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At the risk of stating the obvious, the past decade has been a bad one for stocks. The Standard & Poor's 500 Index ($INX) is essentially flat over the past 10 years.

As real as that feels, evidenced by the continued dearth of investor flows into equity funds, it's an unusual occurrence: A look at rolling 10-year returns since early 1980 shows that the S & P has recorded negative 10-year returns only about 6% of the time, and each occurrence has been in the past couple of years.

But investors should be willing to consider stocks today, based on a variety of indicators, including valuations for large-cap stocks and low interest rates.

In assessing fund performance over the past decade, there are a few no-brainers, such as Fairholme (FAIRX), tops among large-blend funds with an annualized return of 15.5% over the decade, thanks to manager Bruce Berkowitz's concentrated approach to value investing.

But many other funds have produced meager results at best, while others are still in the red over the past decade.

In an attempt to gauge investment acumen over a more-normal long-term period for stocks, investors can extend their evaluation period. Try 15 years, which includes two bull phases for stocks as well as two bear periods.

Overall, the S & P 500 gained an annualized 6.6% in that period. While that's still below the long-term historical range of 8% to 10%, it's at least respectable.

We were happy to find a number of equity funds that through the end of October had great 15-year performance records. Their returns, though, weren't their most-salient points; rather, solid investment processes and stable managements proved to be important virtues.

The Delafield Fund and First Eagle Fund of America

Managers of both the Delafield Fund (DEFIX) (15-year return: 11.8%) and First Eagle Fund of America (FEAFX) (15-year return: 11.1%) ply a stock-picking approach, looking for special situations to exploit, such as corporate spinoffs, management changes or other restructurings that result in a mispricing in the markets.

Neither fund is slave to an index. Both have largely avoided financial stocks. According to First Eagle's managers (who work for subadvisor Iridian Asset Management), such companies are out of their competency core -- and they don't think they need them to succeed.

True, they invest in smaller companies, which has provided a tailwind over the past 10 years, but they've also been successful by simply keeping their noses to the grindstones, tuning out noise in the markets and sticking to what they know.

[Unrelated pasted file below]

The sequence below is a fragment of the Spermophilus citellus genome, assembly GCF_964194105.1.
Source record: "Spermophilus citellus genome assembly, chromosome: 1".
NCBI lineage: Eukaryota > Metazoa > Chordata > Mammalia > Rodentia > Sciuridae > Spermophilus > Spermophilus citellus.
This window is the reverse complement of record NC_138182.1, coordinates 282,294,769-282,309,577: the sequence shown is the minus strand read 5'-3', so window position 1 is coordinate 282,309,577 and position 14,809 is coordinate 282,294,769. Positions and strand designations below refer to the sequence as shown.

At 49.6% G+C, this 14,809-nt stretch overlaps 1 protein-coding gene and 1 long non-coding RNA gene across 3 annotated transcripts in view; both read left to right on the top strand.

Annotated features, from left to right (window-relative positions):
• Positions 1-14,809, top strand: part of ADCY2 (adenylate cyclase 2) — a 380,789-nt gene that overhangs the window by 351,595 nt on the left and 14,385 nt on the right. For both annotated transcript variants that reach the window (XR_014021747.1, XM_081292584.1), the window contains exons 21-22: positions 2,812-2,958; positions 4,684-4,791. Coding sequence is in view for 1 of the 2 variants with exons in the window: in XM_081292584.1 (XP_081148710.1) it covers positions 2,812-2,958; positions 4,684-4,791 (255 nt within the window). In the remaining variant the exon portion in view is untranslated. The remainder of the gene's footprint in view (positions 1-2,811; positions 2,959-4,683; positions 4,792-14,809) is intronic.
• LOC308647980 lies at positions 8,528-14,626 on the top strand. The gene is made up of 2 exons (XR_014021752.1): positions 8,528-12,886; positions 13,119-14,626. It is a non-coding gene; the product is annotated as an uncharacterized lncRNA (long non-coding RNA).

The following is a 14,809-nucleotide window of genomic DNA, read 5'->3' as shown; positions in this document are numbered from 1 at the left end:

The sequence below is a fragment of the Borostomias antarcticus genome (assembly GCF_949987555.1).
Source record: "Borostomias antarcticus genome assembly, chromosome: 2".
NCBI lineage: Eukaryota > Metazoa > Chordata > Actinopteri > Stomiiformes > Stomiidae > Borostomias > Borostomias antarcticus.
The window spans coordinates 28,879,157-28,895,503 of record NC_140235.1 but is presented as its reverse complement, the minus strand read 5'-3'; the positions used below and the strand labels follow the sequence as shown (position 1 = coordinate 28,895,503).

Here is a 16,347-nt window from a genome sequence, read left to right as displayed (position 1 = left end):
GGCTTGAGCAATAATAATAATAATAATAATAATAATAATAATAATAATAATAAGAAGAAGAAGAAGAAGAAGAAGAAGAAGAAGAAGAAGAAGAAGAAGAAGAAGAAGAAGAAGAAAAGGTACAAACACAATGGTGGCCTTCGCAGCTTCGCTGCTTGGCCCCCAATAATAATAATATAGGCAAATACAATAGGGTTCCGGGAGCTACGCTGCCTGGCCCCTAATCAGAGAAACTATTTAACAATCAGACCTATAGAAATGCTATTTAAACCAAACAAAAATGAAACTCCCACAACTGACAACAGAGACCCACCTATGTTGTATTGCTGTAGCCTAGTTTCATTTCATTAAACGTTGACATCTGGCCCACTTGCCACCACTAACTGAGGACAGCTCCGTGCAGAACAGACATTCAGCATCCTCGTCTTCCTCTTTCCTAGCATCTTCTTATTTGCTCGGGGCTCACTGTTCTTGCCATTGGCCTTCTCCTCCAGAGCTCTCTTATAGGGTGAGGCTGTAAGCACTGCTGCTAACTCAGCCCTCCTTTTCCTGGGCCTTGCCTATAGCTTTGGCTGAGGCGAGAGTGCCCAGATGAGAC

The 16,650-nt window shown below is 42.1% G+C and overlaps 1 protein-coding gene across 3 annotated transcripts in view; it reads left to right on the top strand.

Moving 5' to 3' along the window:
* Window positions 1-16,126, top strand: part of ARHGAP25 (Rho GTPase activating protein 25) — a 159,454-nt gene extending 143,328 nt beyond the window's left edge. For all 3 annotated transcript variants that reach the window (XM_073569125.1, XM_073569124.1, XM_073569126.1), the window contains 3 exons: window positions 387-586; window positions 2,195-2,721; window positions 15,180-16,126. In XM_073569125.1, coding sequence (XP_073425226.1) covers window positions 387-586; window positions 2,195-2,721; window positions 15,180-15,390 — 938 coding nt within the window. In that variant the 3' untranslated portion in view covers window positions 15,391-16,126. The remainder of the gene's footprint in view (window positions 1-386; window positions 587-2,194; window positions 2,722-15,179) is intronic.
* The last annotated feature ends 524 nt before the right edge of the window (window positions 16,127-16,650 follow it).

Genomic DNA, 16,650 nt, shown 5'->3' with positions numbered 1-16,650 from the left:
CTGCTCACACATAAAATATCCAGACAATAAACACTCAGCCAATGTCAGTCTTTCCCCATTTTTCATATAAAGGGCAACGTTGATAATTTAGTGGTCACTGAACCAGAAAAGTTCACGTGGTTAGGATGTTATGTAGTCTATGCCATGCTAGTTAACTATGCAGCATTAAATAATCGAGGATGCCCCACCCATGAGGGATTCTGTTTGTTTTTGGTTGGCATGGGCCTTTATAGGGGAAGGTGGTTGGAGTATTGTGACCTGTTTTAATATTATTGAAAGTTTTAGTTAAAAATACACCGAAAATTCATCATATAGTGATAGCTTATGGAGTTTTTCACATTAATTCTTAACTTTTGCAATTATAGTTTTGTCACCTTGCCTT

Brown Capital Management Small Company

The Brown Capital Management Small Company Fund (BCSIX) (15-year return: 10.5%) also focuses on small companies. However, this fund hardly resembles any small-cap index, and could not be described as representative of the small-cap market. Instead, it maintains one of the small-cap categories' more-compact portfolios, with fewer than 50 stocks, and it has long concentrated its holdings in the technology and health care sectors.

The fund's turnover rate is regularly less than 20%, and the managers thus tend to hold on to small companies as they grow -- as long as they sustain their competitive advantages. They bought Dolby Laboratories (DLB, news), for example, shortly after its early 2005 IPO, when it was about one-fourth its current market size.

The fund's eclectic portfolio means that investors can expect periodic dry spells, but it's a winner for the long term.

Yacktman

Yacktman (YACKX) (15-year return: 10.4%) has recently shown what can happen when you are dogged about valuation but bold about portfolio construction. A lack of financials and a regular cash stake helped this fund in late 2007 and throughout 2008, but it's hardly a wallflower.

Managers Don Yacktman and Stephen Yacktman followed that performance with a 59.3% gain in 2009's recovery. That year, the Yacktmans' nose for cheapness led them to a number of media companies.

The managers' approach can backfire -- it stunk in the late 1990s and was one of the few U.S. stock funds to post a double-digit loss in 1999 -- but those who can adopt a long-term investment horizon have a solid value hound here.

One other note: Over the past 10 years, management responsibility has gradually shifted from Don Yacktman to Stephen Yacktman.

Sequoia Fund

At more than $3 billion in assets, Sequoia Fund (SEQUX) is hardly a hidden gem. But considering its powerful long-term, risk-adjusted performance (15-year return: 10.0%), its experienced management team and its straightforward stock-picking approach, it's tough to understand why it isn't raking in new money after reopening in 2008, after being closed for the previous 25 years.

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Sequoia reopened because it saw opportunities in the wake of the most-recent bear market and thus spent a good deal of its cash hoard on new stocks and existing holdings.

Cash is back up to 20% of assets now, so there is a risk that it closes again, perhaps sooner rather than later.

Like Yacktman, this one posted a double-digit loss in 1999, so investors should expect it to look out of step at times. But over the long term it is an easy choice.

This article was reported by Bridget B. Hughes for Morningstar.